Archive for December, 2011

Meta | Dec. 25 5:11 pm EST

Occupy Spec

Courtesy of Wikimedia Commons

Just kidding…but not really. Spec opinion is looking for new staff for the upcoming semester. We are literally looking for people to occupy space on the page and on Spectrum.

Applications are currently open for columnistsEditorial Board membersOpinion bloggers, and artists. Click the links above to apply.

All applications are due December 28 at 11:59 pm.

You can apply to all of them or just a few. Here’s a rundown of what each position entails after the jump: More »


Meta | Dec. 24 9:33 am EST
Out of town

We’ll be home for Christmas

And because of that, we won’t be updating the blog today or tomorrow. We’ll start posting again on the 27th. Happy holidays to everyone!


Spectrum | Dec. 24 1:11 am EST

…Christmas Eve? Wasn’t it September about 2 minutes ago?

It’s late. (I hope for your sake that) you’re (not) still up. It’s Christmas Eve, which means dealing with family, never actually kissing anyone under the mistletoe, and feigning excitement when someone gets you filler paper as a present!  Enjoy this Christmas Eve, because the crazies in the world seem to think it’s our last.

Straight from Columbia 2015′s Facebook page.

Sandya Sankarram/ Spec

A supercut of scenes from 40 different holiday-themed episodes, compiled so you don’t have to sit through hours of Christmas specials trying to convince yourself that Christmas Specials aren’t depressing.

New York Times published a timeline of “North Korea’s Nuclear Path Under Kim Jong-il,” which maps out his 17-year dictatorship.

Here’s how to say ‘Merry Christmas‘ in a bunch’o different languages. Go ahead, show off.

Try and cook this cupcake:

Celia Plender/ Uktv

Go to bed, it’s 1:14.


A&E | Dec. 23 9:53 am EST

Winter break reading recs, courtesy of your professors

Petits poemes en prose / Flickr

For the next few weeks, we’ll be free of syllabi and assignments. Sleep and rest are definitely in order, but reading (for pleasure) should be too. But what book to choose? Some Columbia professors—esteemed in their careers and loved by students—give their recommendations. No tests or papers required, just sit back and enjoy.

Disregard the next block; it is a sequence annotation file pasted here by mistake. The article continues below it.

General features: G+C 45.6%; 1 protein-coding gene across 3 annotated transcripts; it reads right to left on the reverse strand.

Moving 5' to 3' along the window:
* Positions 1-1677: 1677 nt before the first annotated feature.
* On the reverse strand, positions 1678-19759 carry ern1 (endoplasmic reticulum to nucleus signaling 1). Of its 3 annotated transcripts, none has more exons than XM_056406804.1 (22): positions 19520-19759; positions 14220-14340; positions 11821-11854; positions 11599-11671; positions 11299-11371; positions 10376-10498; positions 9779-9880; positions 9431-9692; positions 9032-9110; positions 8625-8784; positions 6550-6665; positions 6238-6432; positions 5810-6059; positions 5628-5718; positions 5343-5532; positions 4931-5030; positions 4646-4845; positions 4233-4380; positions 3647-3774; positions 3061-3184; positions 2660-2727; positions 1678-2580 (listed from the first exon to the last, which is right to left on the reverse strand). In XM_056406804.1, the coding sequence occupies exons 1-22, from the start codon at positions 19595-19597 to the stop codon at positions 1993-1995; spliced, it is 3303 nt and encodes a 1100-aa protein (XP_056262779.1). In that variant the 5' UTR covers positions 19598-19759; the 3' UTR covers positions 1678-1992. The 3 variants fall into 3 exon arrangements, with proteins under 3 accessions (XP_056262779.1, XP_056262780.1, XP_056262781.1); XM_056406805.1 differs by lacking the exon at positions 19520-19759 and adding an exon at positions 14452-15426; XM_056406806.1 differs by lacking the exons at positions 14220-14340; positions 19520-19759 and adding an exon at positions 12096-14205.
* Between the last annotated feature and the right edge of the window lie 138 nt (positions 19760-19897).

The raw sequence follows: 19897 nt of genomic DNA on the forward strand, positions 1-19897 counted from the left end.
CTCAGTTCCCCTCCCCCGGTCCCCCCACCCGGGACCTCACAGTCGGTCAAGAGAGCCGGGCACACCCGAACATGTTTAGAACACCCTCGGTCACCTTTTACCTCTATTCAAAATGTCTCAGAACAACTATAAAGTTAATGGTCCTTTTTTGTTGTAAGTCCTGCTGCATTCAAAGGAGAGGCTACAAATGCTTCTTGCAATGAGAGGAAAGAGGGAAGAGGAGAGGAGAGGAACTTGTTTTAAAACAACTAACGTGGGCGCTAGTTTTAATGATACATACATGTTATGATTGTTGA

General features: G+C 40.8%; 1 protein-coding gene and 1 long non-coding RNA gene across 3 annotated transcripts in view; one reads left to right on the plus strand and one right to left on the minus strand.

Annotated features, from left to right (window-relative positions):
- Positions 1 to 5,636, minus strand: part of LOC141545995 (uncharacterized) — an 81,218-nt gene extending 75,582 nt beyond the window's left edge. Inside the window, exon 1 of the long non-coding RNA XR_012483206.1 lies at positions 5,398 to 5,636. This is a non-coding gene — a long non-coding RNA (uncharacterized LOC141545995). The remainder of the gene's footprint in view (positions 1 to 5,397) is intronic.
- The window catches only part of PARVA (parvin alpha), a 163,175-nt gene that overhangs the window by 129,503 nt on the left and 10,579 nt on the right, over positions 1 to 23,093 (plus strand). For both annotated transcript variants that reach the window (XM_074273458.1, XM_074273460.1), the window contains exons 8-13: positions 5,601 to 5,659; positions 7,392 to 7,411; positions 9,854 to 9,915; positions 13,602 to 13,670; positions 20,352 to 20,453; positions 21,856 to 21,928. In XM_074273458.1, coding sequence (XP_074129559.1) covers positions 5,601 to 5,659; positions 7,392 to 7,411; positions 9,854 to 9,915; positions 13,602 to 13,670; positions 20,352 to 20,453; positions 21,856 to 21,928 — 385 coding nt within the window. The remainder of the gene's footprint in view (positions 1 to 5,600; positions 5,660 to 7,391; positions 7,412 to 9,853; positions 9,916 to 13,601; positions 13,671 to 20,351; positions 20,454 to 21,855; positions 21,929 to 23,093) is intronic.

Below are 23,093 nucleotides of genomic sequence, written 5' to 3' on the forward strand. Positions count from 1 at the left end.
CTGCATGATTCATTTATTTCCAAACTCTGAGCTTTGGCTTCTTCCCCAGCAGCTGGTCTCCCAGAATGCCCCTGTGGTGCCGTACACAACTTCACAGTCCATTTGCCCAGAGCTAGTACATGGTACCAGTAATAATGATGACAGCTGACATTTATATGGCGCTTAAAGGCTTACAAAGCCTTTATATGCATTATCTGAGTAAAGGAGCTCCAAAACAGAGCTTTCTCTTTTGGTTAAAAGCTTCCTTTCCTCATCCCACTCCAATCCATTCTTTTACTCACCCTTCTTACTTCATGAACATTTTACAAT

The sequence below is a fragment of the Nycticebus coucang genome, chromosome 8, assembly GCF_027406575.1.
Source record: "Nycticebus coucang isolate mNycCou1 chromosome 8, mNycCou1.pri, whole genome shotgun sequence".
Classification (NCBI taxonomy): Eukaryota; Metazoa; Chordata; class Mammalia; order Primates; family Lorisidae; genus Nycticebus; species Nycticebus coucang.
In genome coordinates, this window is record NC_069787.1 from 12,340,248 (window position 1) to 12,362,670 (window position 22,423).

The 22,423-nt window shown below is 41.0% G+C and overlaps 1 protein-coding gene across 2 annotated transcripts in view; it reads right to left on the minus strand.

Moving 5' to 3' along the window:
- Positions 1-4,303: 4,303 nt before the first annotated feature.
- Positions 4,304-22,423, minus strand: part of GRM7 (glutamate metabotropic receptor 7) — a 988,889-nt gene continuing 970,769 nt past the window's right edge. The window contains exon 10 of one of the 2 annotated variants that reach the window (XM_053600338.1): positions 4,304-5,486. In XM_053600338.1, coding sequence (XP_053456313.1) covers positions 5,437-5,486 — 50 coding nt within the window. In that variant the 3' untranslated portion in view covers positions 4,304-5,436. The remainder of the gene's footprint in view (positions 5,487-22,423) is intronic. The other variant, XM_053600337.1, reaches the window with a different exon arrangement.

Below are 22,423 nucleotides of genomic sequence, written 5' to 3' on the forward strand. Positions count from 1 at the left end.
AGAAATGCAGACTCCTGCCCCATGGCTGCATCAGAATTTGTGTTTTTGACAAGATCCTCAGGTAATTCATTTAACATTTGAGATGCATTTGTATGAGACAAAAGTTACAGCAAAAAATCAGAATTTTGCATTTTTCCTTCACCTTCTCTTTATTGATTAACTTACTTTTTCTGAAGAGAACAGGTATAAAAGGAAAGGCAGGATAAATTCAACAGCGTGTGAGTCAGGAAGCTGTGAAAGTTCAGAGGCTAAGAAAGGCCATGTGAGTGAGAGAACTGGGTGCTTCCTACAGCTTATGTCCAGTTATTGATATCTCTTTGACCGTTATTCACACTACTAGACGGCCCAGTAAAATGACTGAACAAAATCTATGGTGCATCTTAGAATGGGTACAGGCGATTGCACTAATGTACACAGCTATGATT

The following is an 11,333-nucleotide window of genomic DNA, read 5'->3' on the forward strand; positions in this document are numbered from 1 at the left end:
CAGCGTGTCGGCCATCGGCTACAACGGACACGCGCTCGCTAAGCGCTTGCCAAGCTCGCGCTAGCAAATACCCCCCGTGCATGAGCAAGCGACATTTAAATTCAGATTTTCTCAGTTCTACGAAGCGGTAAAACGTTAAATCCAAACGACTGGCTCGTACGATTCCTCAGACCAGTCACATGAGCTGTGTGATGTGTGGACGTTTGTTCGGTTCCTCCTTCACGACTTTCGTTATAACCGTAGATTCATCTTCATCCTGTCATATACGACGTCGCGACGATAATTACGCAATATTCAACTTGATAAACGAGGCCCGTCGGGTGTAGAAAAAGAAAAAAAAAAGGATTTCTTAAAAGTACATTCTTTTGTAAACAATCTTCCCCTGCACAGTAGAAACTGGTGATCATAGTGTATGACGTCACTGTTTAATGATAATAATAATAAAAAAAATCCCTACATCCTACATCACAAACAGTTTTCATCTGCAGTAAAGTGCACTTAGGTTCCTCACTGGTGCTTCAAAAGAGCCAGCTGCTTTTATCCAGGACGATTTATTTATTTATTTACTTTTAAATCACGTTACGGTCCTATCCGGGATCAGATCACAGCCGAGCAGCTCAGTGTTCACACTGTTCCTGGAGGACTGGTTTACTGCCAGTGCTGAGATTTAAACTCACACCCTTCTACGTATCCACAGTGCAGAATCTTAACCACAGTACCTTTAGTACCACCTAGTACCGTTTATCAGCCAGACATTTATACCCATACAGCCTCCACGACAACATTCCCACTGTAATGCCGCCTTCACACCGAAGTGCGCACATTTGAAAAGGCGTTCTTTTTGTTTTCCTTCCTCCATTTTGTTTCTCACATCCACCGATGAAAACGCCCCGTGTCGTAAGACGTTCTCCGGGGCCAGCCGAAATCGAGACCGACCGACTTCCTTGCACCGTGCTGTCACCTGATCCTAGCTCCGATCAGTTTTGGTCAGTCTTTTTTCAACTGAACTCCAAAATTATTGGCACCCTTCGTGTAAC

Richard Pious, professor of political science, says he’ll be forgoing poli sci readings for Lev Grossman’s “The Magicians.” Like the author, Pious hails from Brooklyn (so “it has to be good”) and his daughter also recommended it.

Eric Foner, professor of history, suggests that students read a short lively biography of a radical figure from the Progressive era, Vivian Gornick’s “Emma Goldman.” According to Foner, a century before Occupy Wall Street, Goldman brilliantly spoke up for the 99 percent against the depredations of the 1 percent.

More recs after the jump! More »


Spectrum | Dec. 23 1:11 am EST

Columbia gets spelled wrong again

You’re home, your whole family went to sleep at 9:30, and you’re up.

Being that you find yourself on the Columbia Daily Spectator website, I think you may be going through some Columbia withdrawal—who wouldn’t miss that surge of excitement you get when the bathroom in your dorm has toilet paper, soap, AND paper towels?!


To get the nostalgia going, I bring you a kind of “Columbia student problems” Twitter account.

My personal favorite: “Okay, listen. I’ll evaluate my courses when I’m not doing work for them, sound good? NOW STOP EMAILING EVERY GODDAMN MINUTE.” More »


Spectrum | Dec. 22 9:41 am EST

A look into Cornell’s plans for a Roosevelt Island campus

Courtesy of Cornell

As we reported on Monday, Cornell University, in partnership with Technion—Israel Institute of Technology, won $100 million from the city to build a new engineering campus on Roosevelt Island. Among the highlights of the proposal, from a press conference with Mayor Michael Bloomberg: